Riggs: Wow. That's amazing. And just to correct myself, I said 2000 years to the UK, it's actually 200 years. I think, that math, I've got to watch that math. But anyway.
Dan Early: I didn't check it on the calculator, so I took your word for it.
Riggs: Yeah. Half a percent. Wait a minute. That's 200. Not 100. Not 2000. But nonetheless, just to make it clear for our audience. But coming back to the issue here, so contingent liabilities is really something that ultimately can create a litigation, right? That's what the danger is.
Dan Early: Yeah. A lot of public utilities that own and operate collection systems and conveyance systems that have dilapidated equipment, equipment pump stations that should have been replaced ten or 15 years ago, that are, that are contributing pollution or they're discharging pollution and untreated wastewater to the environment. When you have local environmental groups that are aware of that and even the customer base themselves, when they are aware of this and they seek legal action to take legal action against the utility provider, it's just a colossal headache. It's just a, it's bad. Nobody wins. Nobody wins.
70/30 in Favor of Municipalities
Riggs: Well, okay, so the, our regular product lines, Modular Water Systems™, even a lot of Progressive Water Treatment is for the actual business, the decentralized user versus municipality. But in the case of the pump stations and lift stations, that is, you have a big mix of municipals, right?
Dan Early: We do. We do. It's, I would say right now it's, as far as the breakdown, it's at least I would say it's probably 60/40, maybe even 70/30 in favor of municipalities, the municipal customer base and the specifying engineers that work with these municipal public works departments and these, these public utility entities, they are really rallied around the EveraMOD product line.
4X the Service Life
The, the total value proposition, the engineering that was gone into it, the manufacturing model, the single point of delivery and ultimately the sustainability of the system relative to the structures we use, the heavy plastic structures, all of those things are, check the boxes that these engineers are looking for that the end users are looking for relative to having a sustainable wastewater pumping station infrastructure solution.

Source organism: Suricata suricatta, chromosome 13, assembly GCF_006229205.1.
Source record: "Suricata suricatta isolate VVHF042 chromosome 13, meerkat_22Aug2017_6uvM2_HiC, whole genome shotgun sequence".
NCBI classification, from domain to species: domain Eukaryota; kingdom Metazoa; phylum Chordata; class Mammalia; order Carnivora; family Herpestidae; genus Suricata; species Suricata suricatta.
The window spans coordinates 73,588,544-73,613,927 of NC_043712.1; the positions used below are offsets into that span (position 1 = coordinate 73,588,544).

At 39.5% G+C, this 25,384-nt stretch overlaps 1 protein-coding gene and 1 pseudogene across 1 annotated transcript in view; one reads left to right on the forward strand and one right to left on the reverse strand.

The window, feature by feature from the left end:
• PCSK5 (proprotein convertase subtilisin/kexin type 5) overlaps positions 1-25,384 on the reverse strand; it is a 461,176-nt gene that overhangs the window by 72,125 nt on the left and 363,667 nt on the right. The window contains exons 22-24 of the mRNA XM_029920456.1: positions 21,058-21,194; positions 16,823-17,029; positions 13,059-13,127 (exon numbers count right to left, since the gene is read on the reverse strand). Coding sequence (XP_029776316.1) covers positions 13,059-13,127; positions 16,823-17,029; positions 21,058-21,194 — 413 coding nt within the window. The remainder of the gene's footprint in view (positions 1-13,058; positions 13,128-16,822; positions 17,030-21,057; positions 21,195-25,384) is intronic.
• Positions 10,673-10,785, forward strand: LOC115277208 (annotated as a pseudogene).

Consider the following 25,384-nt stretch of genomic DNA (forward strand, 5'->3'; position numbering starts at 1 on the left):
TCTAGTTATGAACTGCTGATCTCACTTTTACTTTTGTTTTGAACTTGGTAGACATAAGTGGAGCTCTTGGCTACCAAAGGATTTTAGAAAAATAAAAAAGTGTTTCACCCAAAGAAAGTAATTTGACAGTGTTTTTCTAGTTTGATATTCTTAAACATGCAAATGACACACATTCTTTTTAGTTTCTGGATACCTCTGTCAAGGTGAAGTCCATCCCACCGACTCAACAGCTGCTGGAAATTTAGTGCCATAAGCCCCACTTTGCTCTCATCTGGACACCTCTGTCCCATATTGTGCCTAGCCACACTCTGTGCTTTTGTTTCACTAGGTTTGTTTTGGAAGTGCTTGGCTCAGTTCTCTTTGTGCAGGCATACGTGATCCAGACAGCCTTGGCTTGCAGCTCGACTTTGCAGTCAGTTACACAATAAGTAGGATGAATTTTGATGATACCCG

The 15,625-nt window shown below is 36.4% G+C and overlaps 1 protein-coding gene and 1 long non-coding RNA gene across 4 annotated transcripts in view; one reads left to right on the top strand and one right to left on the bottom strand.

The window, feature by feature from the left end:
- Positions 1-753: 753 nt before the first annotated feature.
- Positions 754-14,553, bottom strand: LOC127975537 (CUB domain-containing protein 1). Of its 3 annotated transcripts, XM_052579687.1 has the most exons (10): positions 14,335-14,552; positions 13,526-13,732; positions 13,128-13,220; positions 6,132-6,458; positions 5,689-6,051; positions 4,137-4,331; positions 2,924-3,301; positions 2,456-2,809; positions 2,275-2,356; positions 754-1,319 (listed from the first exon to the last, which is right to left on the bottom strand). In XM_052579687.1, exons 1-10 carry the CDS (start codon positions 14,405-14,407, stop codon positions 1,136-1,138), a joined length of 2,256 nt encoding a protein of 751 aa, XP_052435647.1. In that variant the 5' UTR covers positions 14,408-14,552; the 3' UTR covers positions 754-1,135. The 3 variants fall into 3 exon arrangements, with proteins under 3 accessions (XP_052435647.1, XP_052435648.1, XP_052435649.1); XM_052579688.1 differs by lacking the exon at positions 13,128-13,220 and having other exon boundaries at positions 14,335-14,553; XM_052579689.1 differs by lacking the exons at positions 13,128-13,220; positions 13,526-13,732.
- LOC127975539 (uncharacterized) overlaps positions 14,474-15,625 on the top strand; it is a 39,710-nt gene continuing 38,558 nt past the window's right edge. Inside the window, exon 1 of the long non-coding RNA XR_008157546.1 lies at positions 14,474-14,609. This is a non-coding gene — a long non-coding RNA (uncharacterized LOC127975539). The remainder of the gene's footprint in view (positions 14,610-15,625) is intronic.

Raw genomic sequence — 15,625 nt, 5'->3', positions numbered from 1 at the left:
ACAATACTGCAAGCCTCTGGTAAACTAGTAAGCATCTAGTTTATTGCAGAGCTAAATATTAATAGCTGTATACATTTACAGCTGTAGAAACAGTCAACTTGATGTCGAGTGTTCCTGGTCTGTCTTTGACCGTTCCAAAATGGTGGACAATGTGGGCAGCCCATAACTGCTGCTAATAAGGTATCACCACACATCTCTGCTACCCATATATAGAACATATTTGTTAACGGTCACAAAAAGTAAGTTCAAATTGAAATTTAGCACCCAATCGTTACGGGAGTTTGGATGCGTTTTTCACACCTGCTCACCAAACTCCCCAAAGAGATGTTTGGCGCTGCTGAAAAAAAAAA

Just to give you an example, Riggs, a conventional concrete based structure which has a precast concrete manhole. It might have a 20, 25 year expected lifecycle, structural lifecycle, whereas the structural plastic, heavy plastic structural manhole we use with the EveraMOD system has a 100 year lifecycle. So you have a 4x increase in continuous duty service life. That is a huge value to the end user.
That means that they don't have to worry about these frequent replacements, the budgeting, the cost of maintenance that goes with these things, the interruption of service, all of those things. We're able to check all of those boxes and make sure that those things do not become contingent future concerns on the part of the end user.
Riggs: Yeah. I mean, another thing is that I believe you're able to do retrofits. Am I right?
Replacing the Concrete Model
Dan Early: We can. The EveraMOD system and the way the structural plastic cylinders and the structures are assembled, we can go into an existing wet well, especially the much larger concrete wet wells and we can actually retrofit the EveraMOD station into that, into a wet well like that. It does work better on the larger ones just because of economy of scale and just the amount of work that's involved in trying to take a larger lift station out of service and then to upgrade it with an insert system that we would provide.
Smaller systems, what we are seeing, I'll share this with you Riggs, we do have quite a few public sector jobs in the pipeline, where our smaller, the baby brother versions of the EveraMOD, we're actually doing full on direct replacement. They may have a wastewater pump station and concrete station here. We will move over maybe 20 feet and we will install a new pump station and do a change around a yard piping change around and bring the new station on line and it resumes, it assumes service and then they take the old equipment offline and and take it out and decommission that.
Riggs: Yeah, I see how that for a certain point, it's just not worth rehabbing the pump station. I get that.
Dan Early: Correct.
How Competitive is EveraMOD?
Riggs: Now also I was hearing that, first of all, I think we're price competitive, right? Even with the epoxy coated steel and the concrete.
Dan Early: That, right there, I am really tickled with this. Since the, since COVID has impacted the globe and we have seen inflation take off here in the last 12 months. Supply chain supply chain disruptions, all of those have actually worked to our advantage. And, and by that what I mean is that because of our efficient manufacturing model, our single point of assembly and single point of delivery, both in contract and in delivery of the equipment, we are very, very efficient.
And the resin, the plastic resins used to create the structural wet wells and the valve vaults, while we have experienced inflationary pressures and we have seen resin prices go up and we've seen plastic material prices go up, it's been incremental to the overall cost of our pump station. In the last 6 to 12 months I have seen our station, where we may have been neck and neck price wise with a conventional concrete station, we're now a much better value.
Because, the inflationary pressures and the price, pricing escalation on transportation, on concrete, on all the various trades used to build a custom field erected station, all of those things have skyrocketed the price of a conventional pump station delivery. Ours is much, much more constrained and much more controlled. And it's a huge, it's a huge first capital cost benefit to the end user.